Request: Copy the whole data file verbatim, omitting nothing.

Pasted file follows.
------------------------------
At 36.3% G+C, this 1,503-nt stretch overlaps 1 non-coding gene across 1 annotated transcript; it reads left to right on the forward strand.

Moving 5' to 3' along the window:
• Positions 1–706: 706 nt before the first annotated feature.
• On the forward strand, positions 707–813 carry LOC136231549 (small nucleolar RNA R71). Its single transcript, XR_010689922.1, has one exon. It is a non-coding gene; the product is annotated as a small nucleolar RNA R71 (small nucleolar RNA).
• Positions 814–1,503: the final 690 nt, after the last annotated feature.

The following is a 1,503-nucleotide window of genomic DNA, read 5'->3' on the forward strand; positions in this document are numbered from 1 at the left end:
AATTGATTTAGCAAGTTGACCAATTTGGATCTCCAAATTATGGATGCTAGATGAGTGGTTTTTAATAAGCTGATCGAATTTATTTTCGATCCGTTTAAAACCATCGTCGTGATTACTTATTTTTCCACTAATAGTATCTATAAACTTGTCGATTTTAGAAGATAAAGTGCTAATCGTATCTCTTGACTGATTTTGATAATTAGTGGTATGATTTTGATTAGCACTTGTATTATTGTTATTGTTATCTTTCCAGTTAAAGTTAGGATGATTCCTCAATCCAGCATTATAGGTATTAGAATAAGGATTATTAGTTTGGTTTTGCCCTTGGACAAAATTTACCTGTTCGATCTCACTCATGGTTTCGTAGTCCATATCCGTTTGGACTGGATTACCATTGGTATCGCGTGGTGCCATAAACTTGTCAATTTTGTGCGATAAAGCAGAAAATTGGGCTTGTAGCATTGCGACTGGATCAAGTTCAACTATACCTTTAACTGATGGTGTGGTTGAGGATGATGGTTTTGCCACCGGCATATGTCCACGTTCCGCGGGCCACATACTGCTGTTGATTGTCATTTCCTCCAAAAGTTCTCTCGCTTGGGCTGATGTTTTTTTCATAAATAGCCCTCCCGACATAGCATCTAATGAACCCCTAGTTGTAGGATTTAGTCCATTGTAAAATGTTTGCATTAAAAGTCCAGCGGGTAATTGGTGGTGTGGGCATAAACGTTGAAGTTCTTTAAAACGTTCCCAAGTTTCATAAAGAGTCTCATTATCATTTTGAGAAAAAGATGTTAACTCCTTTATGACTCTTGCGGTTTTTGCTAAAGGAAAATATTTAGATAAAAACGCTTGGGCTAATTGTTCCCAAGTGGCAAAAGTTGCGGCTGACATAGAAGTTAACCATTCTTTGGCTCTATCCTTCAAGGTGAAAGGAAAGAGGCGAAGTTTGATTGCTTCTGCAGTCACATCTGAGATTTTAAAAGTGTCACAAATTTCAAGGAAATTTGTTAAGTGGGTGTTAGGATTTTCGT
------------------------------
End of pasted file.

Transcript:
At 36.3% G+C, this 1,503-nt stretch overlaps 1 non-coding gene across 1 annotated transcript; it reads left to right on the forward strand.

Moving 5' to 3' along the window:
• Positions 1–706: 706 nt before the first annotated feature.
• On the forward strand, positions 707–813 carry LOC136231549 (small nucleolar RNA R71). Its single transcript, XR_010689922.1, has one exon. It is a non-coding gene; the product is annotated as a small nucleolar RNA R71 (small nucleolar RNA).
• Positions 814–1,503: the final 690 nt, after the last annotated feature.

The following is a 1,503-nucleotide window of genomic DNA, read 5'->3' on the forward strand; positions in this document are numbered from 1 at the left end:
AATTGATTTAGCAAGTTGACCAATTTGGATCTCCAAATTATGGATGCTAGATGAGTGGTTTTTAATAAGCTGATCGAATTTATTTTCGATCCGTTTAAAACCATCGTCGTGATTACTTATTTTTCCACTAATAGTATCTATAAACTTGTCGATTTTAGAAGATAAAGTGCTAATCGTATCTCTTGACTGATTTTGATAATTAGTGGTATGATTTTGATTAGCACTTGTATTATTGTTATTGTTATCTTTCCAGTTAAAGTTAGGATGATTCCTCAATCCAGCATTATAGGTATTAGAATAAGGATTATTAGTTTGGTTTTGCCCTTGGACAAAATTTACCTGTTCGATCTCACTCATGGTTTCGTAGTCCATATCCGTTTGGACTGGATTACCATTGGTATCGCGTGGTGCCATAAACTTGTCAATTTTGTGCGATAAAGCAGAAAATTGGGCTTGTAGCATTGCGACTGGATCAAGTTCAACTATACCTTTAACTGATGGTGTGGTTGAGGATGATGGTTTTGCCACCGGCATATGTCCACGTTCCGCGGGCCACATACTGCTGTTGATTGTCATTTCCTCCAAAAGTTCTCTCGCTTGGGCTGATGTTTTTTTCATAAATAGCCCTCCCGACATAGCATCTAATGAACCCCTAGTTGTAGGATTTAGTCCATTGTAAAATGTTTGCATTAAAAGTCCAGCGGGTAATTGGTGGTGTGGGCATAAACGTTGAAGTTCTTTAAAACGTTCCCAAGTTTCATAAAGAGTCTCATTATCATTTTGAGAAAAAGATGTTAACTCCTTTATGACTCTTGCGGTTTTTGCTAAAGGAAAATATTTAGATAAAAACGCTTGGGCTAATTGTTCCCAAGTGGCAAAAGTTGCGGCTGACATAGAAGTTAACCATTCTTTGGCTCTATCCTTCAAGGTGAAAGGAAAGAGGCGAAGTTTGATTGCTTCTGCAGTCACATCTGAGATTTTAAAAGTGTCACAAATTTCAAGGAAATTTGTTAAGTGGGTGTTAGGATTTTCGT